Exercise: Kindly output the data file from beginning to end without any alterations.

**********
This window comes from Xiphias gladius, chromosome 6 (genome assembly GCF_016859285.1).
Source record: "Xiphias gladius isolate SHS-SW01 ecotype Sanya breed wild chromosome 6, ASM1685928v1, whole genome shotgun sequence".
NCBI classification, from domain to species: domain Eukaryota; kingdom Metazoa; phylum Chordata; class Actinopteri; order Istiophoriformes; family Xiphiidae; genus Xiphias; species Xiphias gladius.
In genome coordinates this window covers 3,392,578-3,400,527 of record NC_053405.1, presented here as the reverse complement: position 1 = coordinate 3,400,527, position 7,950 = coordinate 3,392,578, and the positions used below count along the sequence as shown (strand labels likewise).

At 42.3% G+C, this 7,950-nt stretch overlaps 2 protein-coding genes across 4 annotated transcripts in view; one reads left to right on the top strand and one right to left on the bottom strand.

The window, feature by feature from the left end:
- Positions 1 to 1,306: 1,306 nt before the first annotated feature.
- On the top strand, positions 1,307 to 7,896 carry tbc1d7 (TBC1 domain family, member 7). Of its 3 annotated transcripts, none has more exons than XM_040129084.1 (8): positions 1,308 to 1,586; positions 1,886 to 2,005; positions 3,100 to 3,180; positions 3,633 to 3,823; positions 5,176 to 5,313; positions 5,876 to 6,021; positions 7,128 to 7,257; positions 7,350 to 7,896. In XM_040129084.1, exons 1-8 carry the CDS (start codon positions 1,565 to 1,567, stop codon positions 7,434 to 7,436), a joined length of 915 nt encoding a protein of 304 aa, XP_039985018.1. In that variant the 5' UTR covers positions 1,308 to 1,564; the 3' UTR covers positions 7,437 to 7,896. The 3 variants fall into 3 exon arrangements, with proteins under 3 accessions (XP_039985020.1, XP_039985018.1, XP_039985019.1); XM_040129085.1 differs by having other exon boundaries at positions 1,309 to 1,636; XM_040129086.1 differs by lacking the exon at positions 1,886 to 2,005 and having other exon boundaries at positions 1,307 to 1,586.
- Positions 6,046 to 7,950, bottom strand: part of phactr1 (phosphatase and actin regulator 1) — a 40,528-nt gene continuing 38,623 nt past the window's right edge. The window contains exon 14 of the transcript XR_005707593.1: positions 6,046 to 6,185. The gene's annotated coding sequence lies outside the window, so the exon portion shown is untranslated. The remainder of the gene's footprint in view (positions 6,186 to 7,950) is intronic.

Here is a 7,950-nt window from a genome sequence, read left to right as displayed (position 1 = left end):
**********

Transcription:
This window comes from Xiphias gladius, chromosome 6 (genome assembly GCF_016859285.1).
Source record: "Xiphias gladius isolate SHS-SW01 ecotype Sanya breed wild chromosome 6, ASM1685928v1, whole genome shotgun sequence".
NCBI classification, from domain to species: domain Eukaryota; kingdom Metazoa; phylum Chordata; class Actinopteri; order Istiophoriformes; family Xiphiidae; genus Xiphias; species Xiphias gladius.
In genome coordinates this window covers 3,392,578-3,400,527 of record NC_053405.1, presented here as the reverse complement: position 1 = coordinate 3,400,527, position 7,950 = coordinate 3,392,578, and the positions used below count along the sequence as shown (strand labels likewise).

At 42.3% G+C, this 7,950-nt stretch overlaps 2 protein-coding genes across 4 annotated transcripts in view; one reads left to right on the top strand and one right to left on the bottom strand.

The window, feature by feature from the left end:
- Positions 1 to 1,306: 1,306 nt before the first annotated feature.
- On the top strand, positions 1,307 to 7,896 carry tbc1d7 (TBC1 domain family, member 7). Of its 3 annotated transcripts, none has more exons than XM_040129084.1 (8): positions 1,308 to 1,586; positions 1,886 to 2,005; positions 3,100 to 3,180; positions 3,633 to 3,823; positions 5,176 to 5,313; positions 5,876 to 6,021; positions 7,128 to 7,257; positions 7,350 to 7,896. In XM_040129084.1, exons 1-8 carry the CDS (start codon positions 1,565 to 1,567, stop codon positions 7,434 to 7,436), a joined length of 915 nt encoding a protein of 304 aa, XP_039985018.1. In that variant the 5' UTR covers positions 1,308 to 1,564; the 3' UTR covers positions 7,437 to 7,896. The 3 variants fall into 3 exon arrangements, with proteins under 3 accessions (XP_039985020.1, XP_039985018.1, XP_039985019.1); XM_040129085.1 differs by having other exon boundaries at positions 1,309 to 1,636; XM_040129086.1 differs by lacking the exon at positions 1,886 to 2,005 and having other exon boundaries at positions 1,307 to 1,586.
- Positions 6,046 to 7,950, bottom strand: part of phactr1 (phosphatase and actin regulator 1) — a 40,528-nt gene continuing 38,623 nt past the window's right edge. The window contains exon 14 of the transcript XR_005707593.1: positions 6,046 to 6,185. The gene's annotated coding sequence lies outside the window, so the exon portion shown is untranslated. The remainder of the gene's footprint in view (positions 6,186 to 7,950) is intronic.

Here is a 7,950-nt window from a genome sequence, read left to right as displayed (position 1 = left end):